Meanwhile, unless you've had your head in a paper bag this last week or so you'll know that the French are revolting: ostensibly at the proposed pension reforms but also I think, underneath, out of sheer despair at Sarkozy, his style of leadership and the general unfairness that his policies engender in so many levels of society. Schools are closed, transport is affected, fuel is desperately short with a quarter of petrol stations empty and millions of people, including large numbers of students, have taken to the streets. Life as we know it has been inconvenienced but do you know what? I'm proud to live in a country where people care, and are willing to show outwardly that they care rather than living in depressed apathy and/or finding a scapegoat to kick. The French, I believe, feel no differently from those living in other European countries where policies increasingly ask 'the people' (for want of a better phrase) to pay while capital continues to accumulate in the hands of the few: they're just more accustomed to showing it. And so the protests have my support, as well as that of over 70 per cent of the population, who clearly feel the way one protester on Saturday did:

The placard reads: "Carla, on est comme toi, on se fait niquer par le chef d'état" ...

 Look it up!

Tuesday, 12 October 2010

Culture shock

I just got back yesterday from a fast and furious weekend (out Friday afternoon, back Monday morning) in London, working with a group of bodyworkers and therapists. It's a while since I was in London, though I spent a lot of years living and working there and know it pretty well. But oh boy, did I struggle with it this time ...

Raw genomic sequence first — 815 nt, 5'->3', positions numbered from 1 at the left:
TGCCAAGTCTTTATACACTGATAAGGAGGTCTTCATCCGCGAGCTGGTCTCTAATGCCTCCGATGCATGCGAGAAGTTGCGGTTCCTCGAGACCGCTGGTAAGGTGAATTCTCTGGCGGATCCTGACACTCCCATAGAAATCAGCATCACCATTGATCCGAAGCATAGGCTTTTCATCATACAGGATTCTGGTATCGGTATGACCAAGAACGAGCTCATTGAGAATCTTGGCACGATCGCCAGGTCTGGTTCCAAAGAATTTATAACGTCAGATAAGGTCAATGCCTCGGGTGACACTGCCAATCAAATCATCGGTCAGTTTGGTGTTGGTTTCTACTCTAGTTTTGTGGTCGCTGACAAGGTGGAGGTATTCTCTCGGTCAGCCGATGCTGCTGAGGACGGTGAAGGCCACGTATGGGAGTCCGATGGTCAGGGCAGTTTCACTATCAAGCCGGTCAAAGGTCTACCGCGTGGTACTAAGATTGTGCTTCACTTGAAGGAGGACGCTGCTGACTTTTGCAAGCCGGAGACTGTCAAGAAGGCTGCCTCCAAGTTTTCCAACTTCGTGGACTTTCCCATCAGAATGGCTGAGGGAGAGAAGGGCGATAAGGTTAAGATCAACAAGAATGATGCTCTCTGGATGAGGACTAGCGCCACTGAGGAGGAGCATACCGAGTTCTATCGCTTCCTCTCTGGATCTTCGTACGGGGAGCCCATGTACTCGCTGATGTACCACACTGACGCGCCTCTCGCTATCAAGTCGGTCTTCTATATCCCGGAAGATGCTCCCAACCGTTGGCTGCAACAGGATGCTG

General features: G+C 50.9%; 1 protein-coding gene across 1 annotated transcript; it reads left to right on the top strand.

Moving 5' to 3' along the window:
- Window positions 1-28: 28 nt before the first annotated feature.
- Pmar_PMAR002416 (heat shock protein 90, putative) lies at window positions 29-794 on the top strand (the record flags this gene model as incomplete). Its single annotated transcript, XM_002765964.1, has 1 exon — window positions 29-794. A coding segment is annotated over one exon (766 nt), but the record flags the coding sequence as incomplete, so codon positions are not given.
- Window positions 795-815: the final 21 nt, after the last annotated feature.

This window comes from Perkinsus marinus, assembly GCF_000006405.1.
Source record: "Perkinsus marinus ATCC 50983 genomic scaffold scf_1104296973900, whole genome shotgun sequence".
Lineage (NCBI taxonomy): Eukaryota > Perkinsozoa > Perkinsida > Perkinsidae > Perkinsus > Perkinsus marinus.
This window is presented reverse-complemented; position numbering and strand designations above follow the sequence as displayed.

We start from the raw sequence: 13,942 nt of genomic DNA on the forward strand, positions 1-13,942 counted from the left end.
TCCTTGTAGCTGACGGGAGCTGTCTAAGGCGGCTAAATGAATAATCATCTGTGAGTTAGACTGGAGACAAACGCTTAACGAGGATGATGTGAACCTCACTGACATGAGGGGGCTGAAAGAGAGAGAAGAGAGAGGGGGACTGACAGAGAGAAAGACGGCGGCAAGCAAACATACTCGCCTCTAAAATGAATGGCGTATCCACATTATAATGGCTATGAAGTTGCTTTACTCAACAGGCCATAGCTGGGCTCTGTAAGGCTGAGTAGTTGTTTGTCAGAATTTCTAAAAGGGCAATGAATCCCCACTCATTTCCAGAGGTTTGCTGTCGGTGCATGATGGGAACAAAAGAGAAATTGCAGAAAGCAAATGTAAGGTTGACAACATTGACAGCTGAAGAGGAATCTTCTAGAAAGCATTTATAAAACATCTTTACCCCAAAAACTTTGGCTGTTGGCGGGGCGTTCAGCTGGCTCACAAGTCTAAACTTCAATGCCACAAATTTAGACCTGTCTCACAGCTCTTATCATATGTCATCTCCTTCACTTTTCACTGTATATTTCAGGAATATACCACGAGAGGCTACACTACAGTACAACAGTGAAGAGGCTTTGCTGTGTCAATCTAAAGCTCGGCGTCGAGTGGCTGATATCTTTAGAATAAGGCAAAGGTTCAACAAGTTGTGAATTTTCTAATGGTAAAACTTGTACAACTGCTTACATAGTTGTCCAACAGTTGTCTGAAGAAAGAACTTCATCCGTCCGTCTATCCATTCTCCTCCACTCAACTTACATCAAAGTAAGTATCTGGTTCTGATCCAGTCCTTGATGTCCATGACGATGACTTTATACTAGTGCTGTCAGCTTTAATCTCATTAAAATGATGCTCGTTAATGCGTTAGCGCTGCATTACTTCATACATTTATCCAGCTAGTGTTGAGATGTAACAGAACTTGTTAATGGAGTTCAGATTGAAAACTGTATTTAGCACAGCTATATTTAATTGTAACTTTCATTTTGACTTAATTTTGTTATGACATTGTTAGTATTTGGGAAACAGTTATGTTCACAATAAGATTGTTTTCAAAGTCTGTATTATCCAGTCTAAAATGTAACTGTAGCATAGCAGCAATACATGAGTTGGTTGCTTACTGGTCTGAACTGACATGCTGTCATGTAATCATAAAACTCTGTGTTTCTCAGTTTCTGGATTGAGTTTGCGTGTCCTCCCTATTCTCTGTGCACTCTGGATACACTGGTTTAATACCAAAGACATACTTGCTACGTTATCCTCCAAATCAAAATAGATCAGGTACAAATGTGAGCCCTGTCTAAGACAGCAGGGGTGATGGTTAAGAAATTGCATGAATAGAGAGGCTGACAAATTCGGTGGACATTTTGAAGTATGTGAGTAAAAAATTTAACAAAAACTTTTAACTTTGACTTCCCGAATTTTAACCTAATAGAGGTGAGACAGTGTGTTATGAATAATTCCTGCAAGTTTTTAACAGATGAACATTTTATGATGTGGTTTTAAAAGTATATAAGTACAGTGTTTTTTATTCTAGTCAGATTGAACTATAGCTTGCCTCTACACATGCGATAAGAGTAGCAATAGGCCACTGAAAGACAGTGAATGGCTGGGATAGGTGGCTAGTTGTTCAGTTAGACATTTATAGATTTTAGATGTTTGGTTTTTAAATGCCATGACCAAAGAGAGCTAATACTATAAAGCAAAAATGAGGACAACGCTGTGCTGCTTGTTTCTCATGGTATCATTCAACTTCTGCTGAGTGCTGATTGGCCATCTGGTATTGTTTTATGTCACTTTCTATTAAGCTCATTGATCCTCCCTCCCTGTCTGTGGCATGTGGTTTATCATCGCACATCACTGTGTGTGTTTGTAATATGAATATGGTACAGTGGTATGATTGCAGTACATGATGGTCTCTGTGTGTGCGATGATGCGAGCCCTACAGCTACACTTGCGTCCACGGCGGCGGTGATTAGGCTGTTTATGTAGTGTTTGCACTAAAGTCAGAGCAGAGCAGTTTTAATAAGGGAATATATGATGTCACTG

It all began pretty well, with an on time flight and a quick and easy train ride on the Stansted Express. With a bit of time in hand, I decided to make a pilgrimage to one of my favourite bookshops, Watkins Books. Great bookshop, crap location: in a small alley just off Charing Cross Road, and right by Leicester Square tube. Mistake. Sardines and strap-hanging in the tube I can cope with; I even managed not to disgrace myself with my ignorance of how to use my new Oyster Card. The West End crowds, however, were another story. From the moment I emerged from the underground, I was swept up into a gigantic and frantic crowd of people, all trying to get somewhere I didn't want to go. It was impossible to counter the current. I felt claustrophobic, disorientated. Everybody seemed to have an impossible number of carrier bags (crise? What crise???) or, worse, a pull-along suitcase - yes, my legs have the bruises to prove it - and the vast majority seemed interested only in pursuing their chosen course, utterly oblivious to the presence of other persons, who were simply pushed out of the way. I'm really not trying to offend anyone here and I'm sorry if you're a Londoner, but it was horrendous, shocking: as the French would say, hallucinant.